• Mima

We need more “normalcy” in new adult fiction, and we need it now

Updated: Oct 4



I was always amazed by how our society defined what is and is not normal, and how books in general, and new adult books in particular, embody this definition.


I am not arguing the heteronormative representation of relationships, neither am I addressing the lack of minorities representation, because we all know the state of literature. What I want to discuss in this article pertains to new adult book’s representation of a “normal” human, or a “normal” social dynamic, which I find, to say the least, lacking.


New adult defines a developing genre of fiction with protagonists in the 18–30 age bracket. I, myself, fall into the category of people these books are marketed to, so I know how hard and vulnerable that age is. And surely, other readers know as well.


I am not attacking any writers.


As an aspiring writer myself, I understand the appeal of competent, balanced, mentally healthy characters with clear goals and “clean” morals. I also understand the appeal to write morally corrupt characters and dark messed-up dynamics.


What I don’t understand, as a reader and a writer, is the lack of representation of the messy middle — the reality of new adult characters who struggle with their lives and identities.


Some people, the luckiest of us, cruise through their teenage years with ease. These rare caterpillars, born wise and confident, soon mutate into social butterflies and positive humans.

For the rest of us, our high school and college years are harder and more formative. We navigate life with equal confusion and hope. Failure is not a mere acquaintance, and hardship is a constant partner. (I tried getting rid of it, your honor, I swear!).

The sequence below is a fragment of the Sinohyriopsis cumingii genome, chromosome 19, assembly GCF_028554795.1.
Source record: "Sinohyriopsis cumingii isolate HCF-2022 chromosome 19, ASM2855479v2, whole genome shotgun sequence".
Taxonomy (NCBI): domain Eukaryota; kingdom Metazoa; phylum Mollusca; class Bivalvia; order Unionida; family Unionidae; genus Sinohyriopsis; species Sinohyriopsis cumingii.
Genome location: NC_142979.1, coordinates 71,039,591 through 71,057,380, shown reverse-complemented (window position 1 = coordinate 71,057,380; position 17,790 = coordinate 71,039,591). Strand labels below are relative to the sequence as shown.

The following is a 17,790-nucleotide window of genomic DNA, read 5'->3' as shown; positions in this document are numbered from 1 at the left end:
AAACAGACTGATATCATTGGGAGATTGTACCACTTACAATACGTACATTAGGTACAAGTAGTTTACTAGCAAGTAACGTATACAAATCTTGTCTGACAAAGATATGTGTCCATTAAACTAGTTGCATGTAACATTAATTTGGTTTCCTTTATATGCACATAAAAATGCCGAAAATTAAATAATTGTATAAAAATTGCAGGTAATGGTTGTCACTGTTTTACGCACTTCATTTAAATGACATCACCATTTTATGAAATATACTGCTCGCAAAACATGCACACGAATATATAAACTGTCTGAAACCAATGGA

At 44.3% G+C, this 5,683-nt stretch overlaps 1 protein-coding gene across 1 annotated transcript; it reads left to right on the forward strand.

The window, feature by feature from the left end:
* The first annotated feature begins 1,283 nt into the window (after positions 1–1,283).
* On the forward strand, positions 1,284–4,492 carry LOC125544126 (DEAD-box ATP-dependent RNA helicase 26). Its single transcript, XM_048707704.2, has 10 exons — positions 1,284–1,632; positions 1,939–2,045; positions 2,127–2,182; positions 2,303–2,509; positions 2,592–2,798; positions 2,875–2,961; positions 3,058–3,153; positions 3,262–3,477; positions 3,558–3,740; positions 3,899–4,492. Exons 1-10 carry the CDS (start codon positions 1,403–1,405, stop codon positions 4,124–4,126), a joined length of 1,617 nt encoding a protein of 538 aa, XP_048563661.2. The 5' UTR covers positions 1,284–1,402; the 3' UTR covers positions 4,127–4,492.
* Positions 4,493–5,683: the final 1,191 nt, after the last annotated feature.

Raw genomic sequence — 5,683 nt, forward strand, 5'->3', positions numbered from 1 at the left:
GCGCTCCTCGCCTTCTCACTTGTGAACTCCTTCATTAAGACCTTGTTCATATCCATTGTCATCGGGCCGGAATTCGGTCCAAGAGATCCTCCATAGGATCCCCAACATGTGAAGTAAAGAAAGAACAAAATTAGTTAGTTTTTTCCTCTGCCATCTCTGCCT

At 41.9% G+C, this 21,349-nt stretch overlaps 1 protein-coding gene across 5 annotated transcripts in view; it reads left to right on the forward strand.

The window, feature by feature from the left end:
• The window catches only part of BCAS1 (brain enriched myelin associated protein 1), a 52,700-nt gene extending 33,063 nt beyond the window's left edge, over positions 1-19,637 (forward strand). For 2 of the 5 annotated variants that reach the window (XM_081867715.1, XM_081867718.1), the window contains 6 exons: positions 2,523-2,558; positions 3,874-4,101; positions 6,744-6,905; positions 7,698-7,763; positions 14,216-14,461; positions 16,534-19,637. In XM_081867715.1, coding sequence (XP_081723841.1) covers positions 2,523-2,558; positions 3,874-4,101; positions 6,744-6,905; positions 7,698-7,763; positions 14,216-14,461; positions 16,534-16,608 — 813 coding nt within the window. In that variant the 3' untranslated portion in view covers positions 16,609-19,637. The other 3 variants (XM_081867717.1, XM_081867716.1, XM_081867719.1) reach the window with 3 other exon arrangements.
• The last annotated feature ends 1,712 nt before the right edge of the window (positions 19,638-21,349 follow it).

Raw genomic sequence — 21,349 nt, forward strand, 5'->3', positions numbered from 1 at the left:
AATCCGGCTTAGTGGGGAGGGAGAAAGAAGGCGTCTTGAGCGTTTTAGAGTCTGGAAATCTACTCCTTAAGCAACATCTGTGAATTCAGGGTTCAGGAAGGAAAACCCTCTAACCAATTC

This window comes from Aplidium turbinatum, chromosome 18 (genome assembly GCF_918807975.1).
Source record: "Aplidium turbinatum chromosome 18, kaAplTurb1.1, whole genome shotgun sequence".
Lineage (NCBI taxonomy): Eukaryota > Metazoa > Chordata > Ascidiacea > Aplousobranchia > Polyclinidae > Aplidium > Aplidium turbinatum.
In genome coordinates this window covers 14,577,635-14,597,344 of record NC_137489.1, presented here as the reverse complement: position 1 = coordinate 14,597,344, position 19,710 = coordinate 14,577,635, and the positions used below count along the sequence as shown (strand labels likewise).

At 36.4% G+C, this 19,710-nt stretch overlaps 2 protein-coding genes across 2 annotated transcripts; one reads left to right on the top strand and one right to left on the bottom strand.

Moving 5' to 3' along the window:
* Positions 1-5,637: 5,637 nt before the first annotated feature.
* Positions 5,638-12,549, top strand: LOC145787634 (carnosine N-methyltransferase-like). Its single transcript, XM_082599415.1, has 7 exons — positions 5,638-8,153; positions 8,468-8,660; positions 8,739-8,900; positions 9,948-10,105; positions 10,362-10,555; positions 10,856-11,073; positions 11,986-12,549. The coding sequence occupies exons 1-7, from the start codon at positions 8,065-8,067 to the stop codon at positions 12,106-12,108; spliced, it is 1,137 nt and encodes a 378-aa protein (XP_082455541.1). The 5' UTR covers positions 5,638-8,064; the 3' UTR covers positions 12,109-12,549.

But you know what? That’s okay!


Our twenties are the years we become aware of ourselves and test our personalities against those of the people we meet and love. They are the years we discover our vulnerabilities and start doubting ourselves. We become aware of the state of the world and how it impacts us. And we become aware of the social constructs that help us thrive or bring us down.


Which brings me back to my topic: how lacking heavily marketed new adult fiction is when it comes to the representation of a certain type of characters or relationships.


So if you are in the new adult age bracket and cannot find yourself in the characters you read, know that you are normal. People do not always have a specific talent or a clear vision of what they want in life. People do not get magically brilliant at every task they try, and not everyone finds their soulmates before they are twenty-five.


Taking time to find your way in life is okay. Mental illness is not something to be ashamed of, and breakups are not a failure. Life is messy and hard, and as long as you are trying your best, you are doing great.


If you are a new adult writer, you are of course free to write whatever you like. But if you happen to favour contemporary literature, please consider addressing the notion of “normalcy” in your art.


Do not shy away from vulnerable characters and sad endings. Raw emotions can be a great addition to your novel and a realistic, sad ending once in a while never hurt anyone.


“The more truthfully recorded details of life per square inch you can get on a sheet of paper, the more literary you are” — Ray Bradbury.


If you want some books that show the rawness and vulnerability of new adults, I would highly recommend “We were villains” by M.L. RIO and “Normal People” by Sally ROONEY.

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